As part of its Project Cassini endeavour, Arm aims to simplify the job of deploying and managing embedded systems based on its architecture through a certification program that demonstrates compatibility with supported software stacks.
Simon Segars, CEO, said at the company’s DevSummit this week (6 October) the aim of Arm SystemReady is to “avoid reinvention” and provide “confidence that software ‘just works’ seamlessly on Arm. We will achieve that by tackling common components of the software stack, such as the operating system, the hypervisor, and middleware components”.
Arm has based SystemReady on its existing ServerReady program. SoC and board vendors can choose to adopt one or more of them for their products with options for embedded Linux servers, servers that run other operating systems that use UEFI or ACPI firmware interfaces, IoT devices that use a subset of UEFI and a high-end version that copies the existing ServerReady specification. A separate logo program is used for implementations that support secure boot and firmware-update protection mechanisms.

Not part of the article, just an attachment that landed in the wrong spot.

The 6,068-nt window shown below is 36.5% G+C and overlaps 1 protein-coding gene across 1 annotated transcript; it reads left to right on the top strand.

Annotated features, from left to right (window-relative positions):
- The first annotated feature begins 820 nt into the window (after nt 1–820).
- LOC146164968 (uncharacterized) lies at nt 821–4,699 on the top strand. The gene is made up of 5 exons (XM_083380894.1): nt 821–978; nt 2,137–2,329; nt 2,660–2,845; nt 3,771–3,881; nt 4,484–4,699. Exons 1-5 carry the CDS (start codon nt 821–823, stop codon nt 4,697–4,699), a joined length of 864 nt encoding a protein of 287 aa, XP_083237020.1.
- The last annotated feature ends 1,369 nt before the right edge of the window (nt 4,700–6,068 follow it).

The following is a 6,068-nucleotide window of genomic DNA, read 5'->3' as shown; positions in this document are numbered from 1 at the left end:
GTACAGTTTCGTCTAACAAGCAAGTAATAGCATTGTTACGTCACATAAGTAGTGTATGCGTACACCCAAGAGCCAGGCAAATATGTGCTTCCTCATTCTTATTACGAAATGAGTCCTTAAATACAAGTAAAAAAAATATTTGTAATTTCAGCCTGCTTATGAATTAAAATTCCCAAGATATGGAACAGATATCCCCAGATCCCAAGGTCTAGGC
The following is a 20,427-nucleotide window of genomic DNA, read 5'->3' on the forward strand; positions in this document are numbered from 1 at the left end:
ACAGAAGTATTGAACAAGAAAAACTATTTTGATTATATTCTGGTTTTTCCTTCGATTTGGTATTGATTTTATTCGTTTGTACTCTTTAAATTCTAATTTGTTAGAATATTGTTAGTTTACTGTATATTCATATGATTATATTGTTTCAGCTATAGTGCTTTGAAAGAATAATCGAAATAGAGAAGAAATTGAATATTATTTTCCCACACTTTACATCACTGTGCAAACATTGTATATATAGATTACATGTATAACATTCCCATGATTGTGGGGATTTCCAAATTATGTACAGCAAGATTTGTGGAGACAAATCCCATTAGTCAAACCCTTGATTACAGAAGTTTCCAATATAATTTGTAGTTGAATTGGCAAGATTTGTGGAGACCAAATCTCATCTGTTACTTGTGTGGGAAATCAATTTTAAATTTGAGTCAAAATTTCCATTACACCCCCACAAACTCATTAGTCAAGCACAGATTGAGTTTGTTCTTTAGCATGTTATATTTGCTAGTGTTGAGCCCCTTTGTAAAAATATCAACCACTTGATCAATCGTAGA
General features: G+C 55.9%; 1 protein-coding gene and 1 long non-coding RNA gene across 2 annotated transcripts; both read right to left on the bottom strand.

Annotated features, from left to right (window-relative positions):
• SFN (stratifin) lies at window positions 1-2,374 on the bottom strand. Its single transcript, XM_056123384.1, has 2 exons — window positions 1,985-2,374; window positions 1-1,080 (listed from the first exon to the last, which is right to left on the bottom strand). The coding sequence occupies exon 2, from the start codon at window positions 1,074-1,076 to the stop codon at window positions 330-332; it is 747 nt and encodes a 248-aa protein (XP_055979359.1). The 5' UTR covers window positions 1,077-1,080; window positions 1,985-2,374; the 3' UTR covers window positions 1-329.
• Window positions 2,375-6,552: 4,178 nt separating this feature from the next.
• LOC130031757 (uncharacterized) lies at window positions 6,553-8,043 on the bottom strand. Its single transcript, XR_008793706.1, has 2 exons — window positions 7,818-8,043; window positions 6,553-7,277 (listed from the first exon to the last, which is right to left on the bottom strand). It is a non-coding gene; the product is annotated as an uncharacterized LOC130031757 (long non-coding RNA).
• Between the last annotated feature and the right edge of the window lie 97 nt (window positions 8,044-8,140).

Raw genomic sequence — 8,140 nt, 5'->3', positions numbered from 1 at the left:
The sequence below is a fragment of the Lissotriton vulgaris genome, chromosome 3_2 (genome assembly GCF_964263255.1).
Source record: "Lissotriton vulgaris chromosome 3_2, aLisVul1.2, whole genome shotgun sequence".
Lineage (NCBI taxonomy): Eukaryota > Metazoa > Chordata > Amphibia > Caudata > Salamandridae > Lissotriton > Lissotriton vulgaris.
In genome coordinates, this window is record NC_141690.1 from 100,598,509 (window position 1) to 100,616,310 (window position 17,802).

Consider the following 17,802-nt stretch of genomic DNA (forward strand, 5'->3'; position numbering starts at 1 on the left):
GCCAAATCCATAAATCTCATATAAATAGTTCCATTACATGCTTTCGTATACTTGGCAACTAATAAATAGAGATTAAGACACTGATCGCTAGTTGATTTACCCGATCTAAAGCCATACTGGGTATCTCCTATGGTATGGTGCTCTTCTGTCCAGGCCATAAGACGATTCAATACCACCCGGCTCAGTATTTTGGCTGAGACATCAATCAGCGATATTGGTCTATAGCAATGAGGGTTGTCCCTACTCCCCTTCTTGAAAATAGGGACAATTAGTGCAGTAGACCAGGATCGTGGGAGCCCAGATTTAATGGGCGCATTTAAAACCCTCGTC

To obtain logo certification, the SoCs will need to pass test suites that are being published on Github. The tests can be run presilicon and Arm says it has worked with Cadence Design Systems and Synopsys on support for the presilicon test phase. Some production implementations have already been certified, including the Raspberry Pi 4, which is classed ES for embedded server.
To guide SoC designers, Arm has published the Base System Architecture document, which defines a common register layout and wakeup semantics to try to ensure the devices respond to firmware commands in the same way.